Sweeney Todd - The Demon Barber of Fleet Street
a kate west review
music & lyrics by Stephen Sondheim
book by Hugh Wheeler
directed by John Doyle
at the Ahmanson Theatre
Center Theatre Group
135 North Grand Ave, Los Angeles 90012
playing March 11 - April 6, 2008
contact 213-628-2772 or

The much-talked about Tony-award winning new Broadway production of "Sweeney Todd" has arrived in Los Angeles. John Doyle (the same director who brought the new version of Sondheim's "Company" to New York) directs Stephen Sondheim's acclaimed operatic piece about a bloody barber this spring.

Sweeney Todd (played by David Hess), a long-suffering British barber (formerly Benjamin Barker), whose wife and child were cruelly stolen from him by an abusive Judge, returns to London years later to wreak revenge and falls in with his mad match Mrs. Lovett (Judy Kaye). In this take, the Greek-like tragedy is accompanied by stylistic orchestration and staging which, while certainly innovative, tend to take away from the raw emotion and passion of the story's essence.

The cast is strong, especially Lauren Molina as Todd's lost daughter Joanna and Judy Kaye as the nutty meat pie maker Mrs. Lovett, who takes in Todd and inspires him to start slaughtering people ("A Little Priest"). Frustrated over not being able to reach his nemesis the Judge, Todd grows even more reckless ("Epiphany") and it sends him closer and closer to the edge, until the final destruction consumes all. There are some inexplicable casting choices, such as Pirelli, the outrageous rival barber, being played by a woman (Katrina Yaukey), and while it is interesting that every cast member plays a musical instrument, it is also a gimmick that steals some richness from the original piece.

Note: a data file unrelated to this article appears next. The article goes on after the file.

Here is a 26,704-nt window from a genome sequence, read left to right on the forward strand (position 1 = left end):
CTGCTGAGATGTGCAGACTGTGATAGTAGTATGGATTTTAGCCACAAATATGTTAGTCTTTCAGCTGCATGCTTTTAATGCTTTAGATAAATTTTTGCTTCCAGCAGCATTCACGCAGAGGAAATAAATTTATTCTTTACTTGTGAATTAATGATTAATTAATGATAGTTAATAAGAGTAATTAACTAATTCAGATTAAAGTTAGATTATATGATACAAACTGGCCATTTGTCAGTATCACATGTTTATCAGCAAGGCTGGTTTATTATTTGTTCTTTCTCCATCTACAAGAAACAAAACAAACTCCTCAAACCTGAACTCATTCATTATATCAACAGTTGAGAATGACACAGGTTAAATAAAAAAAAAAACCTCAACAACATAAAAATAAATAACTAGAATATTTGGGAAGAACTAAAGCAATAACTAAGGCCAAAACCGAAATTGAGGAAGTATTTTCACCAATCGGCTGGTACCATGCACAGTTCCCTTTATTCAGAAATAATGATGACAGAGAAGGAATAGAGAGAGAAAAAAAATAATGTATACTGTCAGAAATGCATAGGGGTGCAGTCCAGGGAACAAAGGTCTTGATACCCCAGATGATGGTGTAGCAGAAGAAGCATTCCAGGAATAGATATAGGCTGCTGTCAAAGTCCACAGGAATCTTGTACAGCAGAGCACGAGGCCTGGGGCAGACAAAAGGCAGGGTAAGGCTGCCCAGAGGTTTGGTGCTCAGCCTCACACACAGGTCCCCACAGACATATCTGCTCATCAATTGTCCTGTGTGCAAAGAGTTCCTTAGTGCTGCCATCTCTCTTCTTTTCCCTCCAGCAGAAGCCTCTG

This production plays more like a stylistic concert version of a once-dimensional and multi-layered musical. The actors literally play out to the audience and do not make eye contact with each other or connect, leaving us even more disconnected. The essential horrific barber chair is missing and the blood and gore is also representational, with the actors donning red spattered white jackets when killed and red paint poured from bucket to bucket. The violence is so stylized in fact, that it distills and objectifies the intensity we should feel.

The music is still Sondheim great ("The Ballad of Sweeney Todd", "Johanna", "Green Finch and Linnet Bird") and the voices all Broadway quality, but the stories don't always come across and if you bring a friend who has never seen the show, he/she may be lost. For instance the "By the Sea" number where Lovett conjures up such delightful visions for the disillusioned Todd would read better with more nuance as would sweet Tobias (Edmund Bagnell) reassuring Lovett that nothing will harm her ("Not While I'm Around"). Every relationship, from the dueling barbers ("The Contest") to Anthony (Benjamin Magnuson) pursuing Johanna in "Ah, Miss" and "Kiss Me" and Todd grimacing through "Pretty Women" with the Judge would be better served with more interaction between the players.

The set is one towering piece on the back wall where the actors take props they need from time to time - another stylization, along with a not-too-subtle interchangeable coffin. To those not familiar with the story, it is about retribution and vengeance and how bitterness corrupts the victim more than the aggressor. It is a dark and tragic tale and the opera-like score deserves an epic-like production, in emotion and visual riches, but this modern minimisation diminishes the overall effect and may leave many cold and untouched.

The Original Score:
Sweeney Todd, the Demon Barber of Fleet Street (1979 Original Broadway Cast) Read more!